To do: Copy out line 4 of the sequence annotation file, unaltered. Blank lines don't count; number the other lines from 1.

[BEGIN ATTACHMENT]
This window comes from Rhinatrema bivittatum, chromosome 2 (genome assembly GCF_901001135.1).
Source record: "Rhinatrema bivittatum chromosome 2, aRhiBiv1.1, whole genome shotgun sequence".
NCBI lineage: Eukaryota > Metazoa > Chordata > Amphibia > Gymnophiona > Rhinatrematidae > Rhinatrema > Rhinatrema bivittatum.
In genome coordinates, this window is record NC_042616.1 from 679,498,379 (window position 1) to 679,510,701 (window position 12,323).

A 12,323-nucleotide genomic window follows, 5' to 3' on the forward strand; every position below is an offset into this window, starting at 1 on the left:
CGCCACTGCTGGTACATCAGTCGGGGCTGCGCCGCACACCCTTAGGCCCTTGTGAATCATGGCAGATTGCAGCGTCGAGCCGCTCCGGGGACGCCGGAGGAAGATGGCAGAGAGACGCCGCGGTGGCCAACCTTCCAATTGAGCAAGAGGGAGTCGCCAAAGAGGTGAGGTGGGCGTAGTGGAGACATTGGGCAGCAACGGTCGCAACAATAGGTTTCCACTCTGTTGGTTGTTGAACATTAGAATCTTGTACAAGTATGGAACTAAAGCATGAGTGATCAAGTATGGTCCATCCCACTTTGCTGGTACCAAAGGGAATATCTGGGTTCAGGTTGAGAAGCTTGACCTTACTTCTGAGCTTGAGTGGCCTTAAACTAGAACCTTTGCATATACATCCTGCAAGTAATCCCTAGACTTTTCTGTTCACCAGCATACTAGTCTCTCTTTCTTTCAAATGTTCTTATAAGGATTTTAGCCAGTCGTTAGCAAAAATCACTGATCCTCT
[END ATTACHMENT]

In genome coordinates, this window is record NC_042616.1 from 679,498,379 (window position 1) to 679,510,701 (window position 12,323).